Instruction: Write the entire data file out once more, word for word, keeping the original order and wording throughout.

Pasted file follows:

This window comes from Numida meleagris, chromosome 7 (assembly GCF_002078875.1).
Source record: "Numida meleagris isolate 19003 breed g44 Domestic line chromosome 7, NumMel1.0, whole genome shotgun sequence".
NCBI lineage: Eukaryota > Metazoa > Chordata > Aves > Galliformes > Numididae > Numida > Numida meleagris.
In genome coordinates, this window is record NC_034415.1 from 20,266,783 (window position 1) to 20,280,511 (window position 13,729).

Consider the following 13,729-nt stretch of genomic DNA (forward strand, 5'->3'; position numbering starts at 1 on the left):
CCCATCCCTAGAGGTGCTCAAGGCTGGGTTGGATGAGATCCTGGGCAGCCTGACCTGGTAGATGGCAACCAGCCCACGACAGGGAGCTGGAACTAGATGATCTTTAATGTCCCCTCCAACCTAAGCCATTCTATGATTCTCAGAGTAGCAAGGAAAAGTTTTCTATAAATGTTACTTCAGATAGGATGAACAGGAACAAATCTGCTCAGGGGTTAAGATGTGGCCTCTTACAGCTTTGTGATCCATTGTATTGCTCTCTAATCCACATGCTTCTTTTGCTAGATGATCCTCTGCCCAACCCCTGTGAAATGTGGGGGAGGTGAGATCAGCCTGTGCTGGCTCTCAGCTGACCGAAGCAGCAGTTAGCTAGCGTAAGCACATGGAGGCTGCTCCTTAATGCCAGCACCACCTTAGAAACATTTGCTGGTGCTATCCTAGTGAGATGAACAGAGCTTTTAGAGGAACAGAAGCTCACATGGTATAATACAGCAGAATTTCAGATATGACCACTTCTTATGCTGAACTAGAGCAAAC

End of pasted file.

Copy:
This window comes from Numida meleagris, chromosome 7 (assembly GCF_002078875.1).
Source record: "Numida meleagris isolate 19003 breed g44 Domestic line chromosome 7, NumMel1.0, whole genome shotgun sequence".
NCBI lineage: Eukaryota > Metazoa > Chordata > Aves > Galliformes > Numididae > Numida > Numida meleagris.
In genome coordinates, this window is record NC_034415.1 from 20,266,783 (window position 1) to 20,280,511 (window position 13,729).

Consider the following 13,729-nt stretch of genomic DNA (forward strand, 5'->3'; position numbering starts at 1 on the left):
CCCATCCCTAGAGGTGCTCAAGGCTGGGTTGGATGAGATCCTGGGCAGCCTGACCTGGTAGATGGCAACCAGCCCACGACAGGGAGCTGGAACTAGATGATCTTTAATGTCCCCTCCAACCTAAGCCATTCTATGATTCTCAGAGTAGCAAGGAAAAGTTTTCTATAAATGTTACTTCAGATAGGATGAACAGGAACAAATCTGCTCAGGGGTTAAGATGTGGCCTCTTACAGCTTTGTGATCCATTGTATTGCTCTCTAATCCACATGCTTCTTTTGCTAGATGATCCTCTGCCCAACCCCTGTGAAATGTGGGGGAGGTGAGATCAGCCTGTGCTGGCTCTCAGCTGACCGAAGCAGCAGTTAGCTAGCGTAAGCACATGGAGGCTGCTCCTTAATGCCAGCACCACCTTAGAAACATTTGCTGGTGCTATCCTAGTGAGATGAACAGAGCTTTTAGAGGAACAGAAGCTCACATGGTATAATACAGCAGAATTTCAGATATGACCACTTCTTATGCTGAACTAGAGCAAAC